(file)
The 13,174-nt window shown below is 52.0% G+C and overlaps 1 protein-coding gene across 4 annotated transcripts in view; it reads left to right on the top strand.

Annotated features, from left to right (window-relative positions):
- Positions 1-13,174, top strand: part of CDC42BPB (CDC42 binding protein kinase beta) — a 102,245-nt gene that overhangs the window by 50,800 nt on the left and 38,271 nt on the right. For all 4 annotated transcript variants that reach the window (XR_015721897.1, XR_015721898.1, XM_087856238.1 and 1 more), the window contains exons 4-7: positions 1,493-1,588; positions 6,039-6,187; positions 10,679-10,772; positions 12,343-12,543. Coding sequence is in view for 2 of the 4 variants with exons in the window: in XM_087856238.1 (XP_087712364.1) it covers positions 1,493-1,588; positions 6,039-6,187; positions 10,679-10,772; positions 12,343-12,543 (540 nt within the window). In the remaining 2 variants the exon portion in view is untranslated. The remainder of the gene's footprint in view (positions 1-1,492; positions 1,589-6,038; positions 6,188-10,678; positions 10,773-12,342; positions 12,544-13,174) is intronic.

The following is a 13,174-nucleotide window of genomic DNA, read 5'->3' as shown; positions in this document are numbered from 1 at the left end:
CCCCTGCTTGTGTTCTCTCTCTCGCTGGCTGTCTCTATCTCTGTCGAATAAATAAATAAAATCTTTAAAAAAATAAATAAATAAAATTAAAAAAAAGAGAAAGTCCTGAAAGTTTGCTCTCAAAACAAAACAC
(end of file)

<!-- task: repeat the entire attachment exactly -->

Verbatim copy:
The 13,174-nt window shown below is 52.0% G+C and overlaps 1 protein-coding gene across 4 annotated transcripts in view; it reads left to right on the top strand.

Annotated features, from left to right (window-relative positions):
- Positions 1-13,174, top strand: part of CDC42BPB (CDC42 binding protein kinase beta) — a 102,245-nt gene that overhangs the window by 50,800 nt on the left and 38,271 nt on the right. For all 4 annotated transcript variants that reach the window (XR_015721897.1, XR_015721898.1, XM_087856238.1 and 1 more), the window contains exons 4-7: positions 1,493-1,588; positions 6,039-6,187; positions 10,679-10,772; positions 12,343-12,543. Coding sequence is in view for 2 of the 4 variants with exons in the window: in XM_087856238.1 (XP_087712364.1) it covers positions 1,493-1,588; positions 6,039-6,187; positions 10,679-10,772; positions 12,343-12,543 (540 nt within the window). In the remaining 2 variants the exon portion in view is untranslated. The remainder of the gene's footprint in view (positions 1-1,492; positions 1,589-6,038; positions 6,188-10,678; positions 10,773-12,342; positions 12,544-13,174) is intronic.

The following is a 13,174-nucleotide window of genomic DNA, read 5'->3' as shown; positions in this document are numbered from 1 at the left end:
CCCCTGCTTGTGTTCTCTCTCTCGCTGGCTGTCTCTATCTCTGTCGAATAAATAAATAAAATCTTTAAAAAAATAAATAAATAAAATTAAAAAAAAGAGAAAGTCCTGAAAGTTTGCTCTCAAAACAAAACAC